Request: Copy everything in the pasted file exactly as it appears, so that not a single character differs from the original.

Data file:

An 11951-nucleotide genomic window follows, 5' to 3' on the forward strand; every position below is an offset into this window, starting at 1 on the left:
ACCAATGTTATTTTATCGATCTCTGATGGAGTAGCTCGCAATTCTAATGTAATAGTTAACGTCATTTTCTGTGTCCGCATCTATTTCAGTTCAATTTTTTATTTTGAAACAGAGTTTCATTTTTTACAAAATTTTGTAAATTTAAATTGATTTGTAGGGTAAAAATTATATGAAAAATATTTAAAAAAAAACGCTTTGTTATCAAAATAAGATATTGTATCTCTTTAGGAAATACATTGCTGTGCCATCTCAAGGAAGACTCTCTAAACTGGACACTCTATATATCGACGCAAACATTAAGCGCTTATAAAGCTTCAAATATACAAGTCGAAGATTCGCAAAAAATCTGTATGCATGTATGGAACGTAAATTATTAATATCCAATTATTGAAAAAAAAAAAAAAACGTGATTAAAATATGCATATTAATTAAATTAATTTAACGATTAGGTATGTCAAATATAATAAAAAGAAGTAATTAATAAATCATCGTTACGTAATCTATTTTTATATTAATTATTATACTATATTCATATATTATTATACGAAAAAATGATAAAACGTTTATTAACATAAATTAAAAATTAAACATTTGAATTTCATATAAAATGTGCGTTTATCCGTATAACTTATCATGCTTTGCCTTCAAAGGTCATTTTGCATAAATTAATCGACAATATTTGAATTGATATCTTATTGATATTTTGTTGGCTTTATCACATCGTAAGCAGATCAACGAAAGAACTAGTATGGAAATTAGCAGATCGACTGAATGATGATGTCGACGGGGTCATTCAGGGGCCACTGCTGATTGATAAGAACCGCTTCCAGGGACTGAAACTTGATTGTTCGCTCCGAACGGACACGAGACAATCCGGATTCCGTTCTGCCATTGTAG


An 11951-nucleotide genomic window follows, 5' to 3' on the forward strand; every position below is an offset into this window, starting at 1 on the left:
ACCAATGTTATTTTATCGATCTCTGATGGAGTAGCTCGCAATTCTAATGTAATAGTTAACGTCATTTTCTGTGTCCGCATCTATTTCAGTTCAATTTTTTATTTTGAAACAGAGTTTCATTTTTTACAAAATTTTGTAAATTTAAATTGATTTGTAGGGTAAAAATTATATGAAAAATATTTAAAAAAAAACGCTTTGTTATCAAAATAAGATATTGTATCTCTTTAGGAAATACATTGCTGTGCCATCTCAAGGAAGACTCTCTAAACTGGACACTCTATATATCGACGCAAACATTAAGCGCTTATAAAGCTTCAAATATACAAGTCGAAGATTCGCAAAAAATCTGTATGCATGTATGGAACGTAAATTATTAATATCCAATTATTGAAAAAAAAAAAAAAACGTGATTAAAATATGCATATTAATTAAATTAATTTAACGATTAGGTATGTCAAATATAATAAAAAGAAGTAATTAATAAATCATCGTTACGTAATCTATTTTTATATTAATTATTATACTATATTCATATATTATTATACGAAAAAATGATAAAACGTTTATTAACATAAATTAAAAATTAAACATTTGAATTTCATATAAAATGTGCGTTTATCCGTATAACTTATCATGCTTTGCCTTCAAAGGTCATTTTGCATAAATTAATCGACAATATTTGAATTGATATCTTATTGATATTTTGTTGGCTTTATCACATCGTAAGCAGATCAACGAAAGAACTAGTATGGAAATTAGCAGATCGACTGAATGATGATGTCGACGGGGTCATTCAGGGGCCACTGCTGATTGATAAGAACCGCTTCCAGGGACTGAAACTTGATTGTTCGCTCCGAACGGACACGAGACAATCCGGATTCCGTTCTGCCATTGTAG